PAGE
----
Wednesday Poetry Prompts: 494

Every Wednesday, Robert Lee Brewer shares a prompt and an example poem to get things started on the Poetic Asides blog. This week, write a fable poem.
Author:
Publish date:

Every Wednesday, Robert Lee Brewer shares a prompt and an example poem to get things started on the Poetic Asides blog. This week, write a fable poem.

Image placeholder title

For today’s prompt, write a fable poem. A fable is a story with animals as characters that conveys a moral of some sort. So your poem could be a fable. Or it could mention a fable as an aside. Or allude to one in a re-imagining of your poem. As always, have fun with it and don't be afraid to take risks.

*****

Recreate Your Poetry!

Image placeholder title

Revision doesn’t have to be a chore—something that has to be done after the joy of the first draft. In fact, revision should be viewed as an enjoyable extension of the creation process—something that you want to experience after the joy of the first draft.

Learn the three rules of revision, seven revision filters, common excuses for avoiding revision (and how to overcome them), and more in this power-packed poetry revision tutorial.

Click to continue.

*****

Here’s my attempt at a Fable Poem:

“the ant and the grasshopper”

The ant worked hard to prepare for winter
while the grasshopper played like a sinner
through the summer months filled with song and dance
and, to be frank, quite a little romance.

When winter came, the ants took their leisure,
and grasshopper paid for all his pleasure,
but, for the ants, their hard work never ceased,
and their endless toiling never once eased:

So, sure, the grasshopper ran into strife,
but, at the least, he lived during his life.

Writer's Digest Best Live Streams, Podcasts, and YouTube Channels 2021

Writer's Digest Best Live Streams, Podcasts, and YouTube Channels 2021

Here are the top live streams, podcasts, and YouTube channels as identified in the 23rd Annual 101 Best Websites from the May/June 2021 issue of Writer's Digest.

Poetry Prompt

Wednesday Poetry Prompts: 576

Every Wednesday, Robert Lee Brewer shares a prompt and an example poem to get things started on the Poetic Asides blog. This week, write a back to blank poem.

Where Are the Toxic Families in Children's Books?

Where Are the Toxic Families in Children's Books?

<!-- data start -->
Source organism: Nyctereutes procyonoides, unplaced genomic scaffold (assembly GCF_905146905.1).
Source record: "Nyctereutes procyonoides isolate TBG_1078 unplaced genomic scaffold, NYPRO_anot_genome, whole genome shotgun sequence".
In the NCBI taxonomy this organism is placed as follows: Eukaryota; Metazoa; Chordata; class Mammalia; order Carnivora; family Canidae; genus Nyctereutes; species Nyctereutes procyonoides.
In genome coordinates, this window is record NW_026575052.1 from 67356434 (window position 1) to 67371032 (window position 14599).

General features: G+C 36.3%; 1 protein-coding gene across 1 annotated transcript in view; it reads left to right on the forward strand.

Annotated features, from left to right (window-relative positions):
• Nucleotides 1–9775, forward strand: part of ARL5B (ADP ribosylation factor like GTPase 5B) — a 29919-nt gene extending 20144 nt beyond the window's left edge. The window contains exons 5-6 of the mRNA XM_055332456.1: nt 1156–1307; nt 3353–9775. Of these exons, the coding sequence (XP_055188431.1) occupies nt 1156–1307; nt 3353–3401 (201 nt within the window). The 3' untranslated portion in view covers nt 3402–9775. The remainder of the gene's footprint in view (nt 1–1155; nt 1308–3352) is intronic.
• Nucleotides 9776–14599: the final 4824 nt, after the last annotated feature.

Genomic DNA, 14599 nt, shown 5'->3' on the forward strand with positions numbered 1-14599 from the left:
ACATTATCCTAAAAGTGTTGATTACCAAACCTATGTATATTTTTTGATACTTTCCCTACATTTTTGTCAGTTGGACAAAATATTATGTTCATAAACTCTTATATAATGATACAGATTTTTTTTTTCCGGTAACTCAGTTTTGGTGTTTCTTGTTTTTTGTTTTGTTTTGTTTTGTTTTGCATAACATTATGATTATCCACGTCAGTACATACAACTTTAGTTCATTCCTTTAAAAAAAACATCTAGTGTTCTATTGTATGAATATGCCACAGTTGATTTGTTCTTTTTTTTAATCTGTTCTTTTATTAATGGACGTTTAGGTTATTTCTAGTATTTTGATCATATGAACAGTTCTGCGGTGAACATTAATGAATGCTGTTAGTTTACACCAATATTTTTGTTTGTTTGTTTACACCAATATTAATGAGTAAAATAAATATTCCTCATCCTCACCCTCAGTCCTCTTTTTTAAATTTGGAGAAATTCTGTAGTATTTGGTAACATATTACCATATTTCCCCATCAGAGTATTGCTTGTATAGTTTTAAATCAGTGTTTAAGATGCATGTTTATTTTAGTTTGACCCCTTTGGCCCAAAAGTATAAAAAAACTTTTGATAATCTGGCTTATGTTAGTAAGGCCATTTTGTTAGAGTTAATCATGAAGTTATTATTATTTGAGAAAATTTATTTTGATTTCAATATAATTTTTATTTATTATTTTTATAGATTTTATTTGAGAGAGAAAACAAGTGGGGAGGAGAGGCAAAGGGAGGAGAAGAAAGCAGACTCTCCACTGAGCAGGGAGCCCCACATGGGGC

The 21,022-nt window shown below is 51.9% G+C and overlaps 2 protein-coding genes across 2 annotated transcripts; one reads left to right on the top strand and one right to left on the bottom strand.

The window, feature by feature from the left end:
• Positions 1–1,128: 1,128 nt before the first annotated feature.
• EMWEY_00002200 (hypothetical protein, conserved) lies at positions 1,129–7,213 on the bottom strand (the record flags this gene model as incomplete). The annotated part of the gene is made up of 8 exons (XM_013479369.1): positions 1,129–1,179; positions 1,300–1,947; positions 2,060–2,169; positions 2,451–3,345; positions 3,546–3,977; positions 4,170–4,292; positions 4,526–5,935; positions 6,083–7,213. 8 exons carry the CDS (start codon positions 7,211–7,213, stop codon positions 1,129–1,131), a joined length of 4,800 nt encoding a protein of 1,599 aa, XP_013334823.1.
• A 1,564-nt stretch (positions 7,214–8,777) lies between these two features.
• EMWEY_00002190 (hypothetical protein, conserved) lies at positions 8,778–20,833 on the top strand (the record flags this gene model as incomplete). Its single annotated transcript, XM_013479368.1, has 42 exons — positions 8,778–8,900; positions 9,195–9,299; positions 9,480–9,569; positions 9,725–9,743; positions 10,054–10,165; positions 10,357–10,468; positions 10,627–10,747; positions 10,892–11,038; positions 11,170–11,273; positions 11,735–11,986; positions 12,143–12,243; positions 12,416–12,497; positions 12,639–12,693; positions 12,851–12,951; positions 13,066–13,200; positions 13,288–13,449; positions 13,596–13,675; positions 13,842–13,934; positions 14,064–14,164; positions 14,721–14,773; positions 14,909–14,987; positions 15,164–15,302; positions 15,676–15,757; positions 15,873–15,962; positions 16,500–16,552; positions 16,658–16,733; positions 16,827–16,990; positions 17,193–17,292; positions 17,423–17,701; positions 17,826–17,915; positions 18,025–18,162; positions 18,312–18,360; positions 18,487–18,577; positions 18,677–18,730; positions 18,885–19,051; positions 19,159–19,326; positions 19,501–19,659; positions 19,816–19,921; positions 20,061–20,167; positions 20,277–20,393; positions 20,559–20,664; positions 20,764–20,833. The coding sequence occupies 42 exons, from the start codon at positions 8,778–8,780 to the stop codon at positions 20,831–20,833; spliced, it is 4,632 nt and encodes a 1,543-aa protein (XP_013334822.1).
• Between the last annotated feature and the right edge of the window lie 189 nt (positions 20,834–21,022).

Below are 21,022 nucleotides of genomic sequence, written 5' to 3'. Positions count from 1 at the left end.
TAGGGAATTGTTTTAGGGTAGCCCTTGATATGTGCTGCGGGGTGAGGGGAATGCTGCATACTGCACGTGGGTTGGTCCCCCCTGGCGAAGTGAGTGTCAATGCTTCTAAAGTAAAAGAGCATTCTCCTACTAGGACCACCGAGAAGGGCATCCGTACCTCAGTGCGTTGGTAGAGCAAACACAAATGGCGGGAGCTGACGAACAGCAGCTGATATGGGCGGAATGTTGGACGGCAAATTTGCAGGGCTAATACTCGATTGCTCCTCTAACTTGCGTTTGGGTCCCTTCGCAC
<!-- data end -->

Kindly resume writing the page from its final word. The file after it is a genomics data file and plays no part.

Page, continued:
Christina Wyman discusses how for children who suffer difficult family dynamics, seeing their experiences reflected in books is few and far between.

the island

The Island

Every writer needs a little inspiration once in a while. For today's prompt, build yourself an island.

Nawaaz Ahmed: On Personal Identity in Literary Fiction

Nawaaz Ahmed: On Personal Identity in Literary Fiction

Nawaaz Ahmed discusses how his personal experiences acted as the impetus for his new book, Radiant Fugitives, and how it went from novella to novel.

Comedy vs. Comity (Grammar Rules)

Comedy vs. Comity (Grammar Rules)

There's nothing funny about learning when to use comedy and comity (OK, maybe a little humor) with Grammar Rules from the Writer's Digest editors, including a few examples of correct usages.

Shugri Said Salh: On Writing the Coming-Of-Age Story

Shugri Said Salh: On Writing the Coming-Of-Age Story

Debut author Shugri Said Salh discusses how wanting to know her mother lead her to writing her coming-of-age novel, The Last Nomad.

100 Ways to Buff Your Book

100 Ways to Buff Your Book

Does your manuscript need a little more definition, but you’re not sure where to begin? Try these 100 tips to give your words more power.

Kaia Alderson: On Internal Roadblocks and Not Giving Up

Kaia Alderson: On Internal Roadblocks and Not Giving Up

Kaia Alderson discusses how she never gave up on her story, how she worked through internal doubts, and how research lead her out of romance and into historical fiction.